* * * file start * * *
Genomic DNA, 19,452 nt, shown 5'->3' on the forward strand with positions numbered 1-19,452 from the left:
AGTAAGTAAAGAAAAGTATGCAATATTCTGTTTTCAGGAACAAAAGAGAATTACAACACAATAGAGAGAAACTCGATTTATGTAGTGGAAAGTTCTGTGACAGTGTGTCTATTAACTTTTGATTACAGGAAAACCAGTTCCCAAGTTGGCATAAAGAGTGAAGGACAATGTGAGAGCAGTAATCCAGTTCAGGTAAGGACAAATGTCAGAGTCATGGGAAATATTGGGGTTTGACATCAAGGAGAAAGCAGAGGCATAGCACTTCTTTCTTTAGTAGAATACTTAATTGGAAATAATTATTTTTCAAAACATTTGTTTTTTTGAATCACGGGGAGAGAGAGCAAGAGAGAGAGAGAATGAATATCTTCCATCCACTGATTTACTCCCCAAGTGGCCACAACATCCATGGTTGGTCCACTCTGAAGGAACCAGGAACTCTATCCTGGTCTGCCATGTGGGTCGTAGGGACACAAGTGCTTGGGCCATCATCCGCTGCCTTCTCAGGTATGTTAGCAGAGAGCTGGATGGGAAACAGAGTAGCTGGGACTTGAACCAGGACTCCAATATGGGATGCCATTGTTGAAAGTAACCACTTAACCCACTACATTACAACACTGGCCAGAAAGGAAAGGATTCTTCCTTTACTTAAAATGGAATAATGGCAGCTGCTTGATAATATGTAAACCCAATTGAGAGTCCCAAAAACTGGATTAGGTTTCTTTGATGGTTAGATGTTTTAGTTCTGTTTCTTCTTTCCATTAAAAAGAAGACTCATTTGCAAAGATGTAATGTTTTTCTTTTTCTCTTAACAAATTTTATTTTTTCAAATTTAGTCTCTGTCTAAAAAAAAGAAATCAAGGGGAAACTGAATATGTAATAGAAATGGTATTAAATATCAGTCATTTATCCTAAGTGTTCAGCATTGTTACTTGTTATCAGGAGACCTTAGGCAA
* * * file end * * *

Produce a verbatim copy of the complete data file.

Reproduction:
Genomic DNA, 19,452 nt, shown 5'->3' on the forward strand with positions numbered 1-19,452 from the left:
AGTAAGTAAAGAAAAGTATGCAATATTCTGTTTTCAGGAACAAAAGAGAATTACAACACAATAGAGAGAAACTCGATTTATGTAGTGGAAAGTTCTGTGACAGTGTGTCTATTAACTTTTGATTACAGGAAAACCAGTTCCCAAGTTGGCATAAAGAGTGAAGGACAATGTGAGAGCAGTAATCCAGTTCAGGTAAGGACAAATGTCAGAGTCATGGGAAATATTGGGGTTTGACATCAAGGAGAAAGCAGAGGCATAGCACTTCTTTCTTTAGTAGAATACTTAATTGGAAATAATTATTTTTCAAAACATTTGTTTTTTTGAATCACGGGGAGAGAGAGCAAGAGAGAGAGAGAATGAATATCTTCCATCCACTGATTTACTCCCCAAGTGGCCACAACATCCATGGTTGGTCCACTCTGAAGGAACCAGGAACTCTATCCTGGTCTGCCATGTGGGTCGTAGGGACACAAGTGCTTGGGCCATCATCCGCTGCCTTCTCAGGTATGTTAGCAGAGAGCTGGATGGGAAACAGAGTAGCTGGGACTTGAACCAGGACTCCAATATGGGATGCCATTGTTGAAAGTAACCACTTAACCCACTACATTACAACACTGGCCAGAAAGGAAAGGATTCTTCCTTTACTTAAAATGGAATAATGGCAGCTGCTTGATAATATGTAAACCCAATTGAGAGTCCCAAAAACTGGATTAGGTTTCTTTGATGGTTAGATGTTTTAGTTCTGTTTCTTCTTTCCATTAAAAAGAAGACTCATTTGCAAAGATGTAATGTTTTTCTTTTTCTCTTAACAAATTTTATTTTTTCAAATTTAGTCTCTGTCTAAAAAAAAGAAATCAAGGGGAAACTGAATATGTAATAGAAATGGTATTAAATATCAGTCATTTATCCTAAGTGTTCAGCATTGTTACTTGTTATCAGGAGACCTTAGGCAA